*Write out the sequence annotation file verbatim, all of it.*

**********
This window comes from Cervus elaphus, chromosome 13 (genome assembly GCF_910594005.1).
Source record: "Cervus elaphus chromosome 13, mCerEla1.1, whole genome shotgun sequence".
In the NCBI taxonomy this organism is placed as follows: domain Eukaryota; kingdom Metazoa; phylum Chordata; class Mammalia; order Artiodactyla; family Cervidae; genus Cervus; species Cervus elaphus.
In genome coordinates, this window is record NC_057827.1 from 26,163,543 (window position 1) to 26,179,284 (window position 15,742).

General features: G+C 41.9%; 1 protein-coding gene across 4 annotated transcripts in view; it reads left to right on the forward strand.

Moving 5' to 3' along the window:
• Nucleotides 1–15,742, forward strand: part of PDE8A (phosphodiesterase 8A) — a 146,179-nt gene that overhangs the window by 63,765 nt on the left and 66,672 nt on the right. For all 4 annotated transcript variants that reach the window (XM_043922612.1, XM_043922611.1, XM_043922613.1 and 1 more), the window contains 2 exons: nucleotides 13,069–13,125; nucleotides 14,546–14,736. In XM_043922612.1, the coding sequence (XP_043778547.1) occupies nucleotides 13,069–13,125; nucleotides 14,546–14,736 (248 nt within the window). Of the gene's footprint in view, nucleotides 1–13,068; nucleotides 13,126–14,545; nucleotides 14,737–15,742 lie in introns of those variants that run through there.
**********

This window comes from Cervus elaphus, chromosome 13 (genome assembly GCF_910594005.1).
Source record: "Cervus elaphus chromosome 13, mCerEla1.1, whole genome shotgun sequence".
In the NCBI taxonomy this organism is placed as follows: domain Eukaryota; kingdom Metazoa; phylum Chordata; class Mammalia; order Artiodactyla; family Cervidae; genus Cervus; species Cervus elaphus.
In genome coordinates, this window is record NC_057827.1 from 26,163,543 (window position 1) to 26,179,284 (window position 15,742).

General features: G+C 41.9%; 1 protein-coding gene across 4 annotated transcripts in view; it reads left to right on the forward strand.

Moving 5' to 3' along the window:
• Nucleotides 1–15,742, forward strand: part of PDE8A (phosphodiesterase 8A) — a 146,179-nt gene that overhangs the window by 63,765 nt on the left and 66,672 nt on the right. For all 4 annotated transcript variants that reach the window (XM_043922612.1, XM_043922611.1, XM_043922613.1 and 1 more), the window contains 2 exons: nucleotides 13,069–13,125; nucleotides 14,546–14,736. In XM_043922612.1, the coding sequence (XP_043778547.1) occupies nucleotides 13,069–13,125; nucleotides 14,546–14,736 (248 nt within the window). Of the gene's footprint in view, nucleotides 1–13,068; nucleotides 13,126–14,545; nucleotides 14,737–15,742 lie in introns of those variants that run through there.